There are a ton of ways to do this. The common approach is to rely on expansions and contractions of line segments, and note that they're not merely continuous, but are also continuous in their parameters.
i.e. For (a,b) -> (c,d), use h(t) = ( (d-c)/(b-a) ) (t-a) + c.
If a, b, c, and d are continous functions in s, then H(t,s) is continuous (so long as b(s) = a(s) never happens).
In the diagram above, the f homeomorphism is from the square to the disk. It's just an expansion from the blue segment of the square to the green radius of the circle. It leaves fixed the 4 diagnoals from the center to a vertex, which happen to be radii. Note that the actual homeomorphisms in the diagram are restrictions of f and f inverse.
The g homeomorphism maps the circle to the circle by, in polar coordinates, expanding the angle in over one range, and contracting it over another. It leaves the center fixed. The definition of g will be split into cases, but equal where those cases overlap. Thus, although g is obviously continuous, you'd need to invoke a proposition about the continuity of such split cases to prove that g is continuous. Also, g's continuity at the origin might seem problematic (generally, where the "twisting all comes together" is a bad spot), but is actually trivial to show, as every open ball centered at the origin is invariant under g.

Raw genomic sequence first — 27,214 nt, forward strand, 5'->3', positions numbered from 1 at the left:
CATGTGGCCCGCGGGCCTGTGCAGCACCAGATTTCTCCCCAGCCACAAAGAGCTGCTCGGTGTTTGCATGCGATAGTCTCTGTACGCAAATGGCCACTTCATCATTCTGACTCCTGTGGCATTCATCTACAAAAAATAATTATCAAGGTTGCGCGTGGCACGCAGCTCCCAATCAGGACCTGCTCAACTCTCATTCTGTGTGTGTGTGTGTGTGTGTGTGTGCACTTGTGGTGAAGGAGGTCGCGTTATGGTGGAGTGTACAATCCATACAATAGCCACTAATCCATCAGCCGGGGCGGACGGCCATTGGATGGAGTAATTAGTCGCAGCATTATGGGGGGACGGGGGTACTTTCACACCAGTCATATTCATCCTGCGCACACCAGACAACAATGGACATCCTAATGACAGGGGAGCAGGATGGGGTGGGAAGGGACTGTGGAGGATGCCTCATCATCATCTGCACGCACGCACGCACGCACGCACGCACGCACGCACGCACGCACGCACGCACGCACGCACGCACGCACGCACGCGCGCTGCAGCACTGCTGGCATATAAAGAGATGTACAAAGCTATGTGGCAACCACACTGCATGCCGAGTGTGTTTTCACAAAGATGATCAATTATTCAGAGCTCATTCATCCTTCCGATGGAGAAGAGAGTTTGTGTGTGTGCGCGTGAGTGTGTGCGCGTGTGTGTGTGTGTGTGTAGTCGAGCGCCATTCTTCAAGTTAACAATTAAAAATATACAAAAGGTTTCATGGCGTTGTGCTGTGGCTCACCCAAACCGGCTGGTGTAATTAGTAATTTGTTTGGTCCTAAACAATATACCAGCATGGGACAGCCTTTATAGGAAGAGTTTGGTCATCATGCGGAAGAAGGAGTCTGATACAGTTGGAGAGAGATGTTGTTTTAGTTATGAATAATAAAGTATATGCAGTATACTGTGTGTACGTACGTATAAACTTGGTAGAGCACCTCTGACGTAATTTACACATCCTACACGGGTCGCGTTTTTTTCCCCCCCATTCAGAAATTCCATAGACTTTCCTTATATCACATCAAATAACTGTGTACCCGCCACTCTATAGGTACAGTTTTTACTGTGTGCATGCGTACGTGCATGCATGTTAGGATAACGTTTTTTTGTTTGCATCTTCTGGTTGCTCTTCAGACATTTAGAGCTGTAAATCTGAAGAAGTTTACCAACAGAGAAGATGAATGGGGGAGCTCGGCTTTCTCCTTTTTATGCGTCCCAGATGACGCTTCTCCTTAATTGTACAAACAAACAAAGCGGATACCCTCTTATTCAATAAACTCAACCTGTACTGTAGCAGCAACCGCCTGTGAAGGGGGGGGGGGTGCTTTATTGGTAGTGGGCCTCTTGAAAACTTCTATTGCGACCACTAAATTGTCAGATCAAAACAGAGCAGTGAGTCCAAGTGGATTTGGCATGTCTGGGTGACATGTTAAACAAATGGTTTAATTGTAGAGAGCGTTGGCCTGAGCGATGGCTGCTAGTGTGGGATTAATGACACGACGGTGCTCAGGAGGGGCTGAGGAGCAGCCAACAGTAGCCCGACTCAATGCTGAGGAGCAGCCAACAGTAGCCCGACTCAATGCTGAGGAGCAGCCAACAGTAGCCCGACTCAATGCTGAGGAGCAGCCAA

If you're asked to explicitly write down a homeomorphism, you should be able to do so with these functions. If a full proof is required, you might want to establish that they're homeomorphisms by looking at the "solid" maps, and then use that a continuous bijection from a compact space to a Hausdorff space is a homeomorphism. Then show that the restrictions to those specific spaces are still bijections. You could also do it by explicitly writing out the inverses.
Again, my solution is FAR from the only way to do this problem.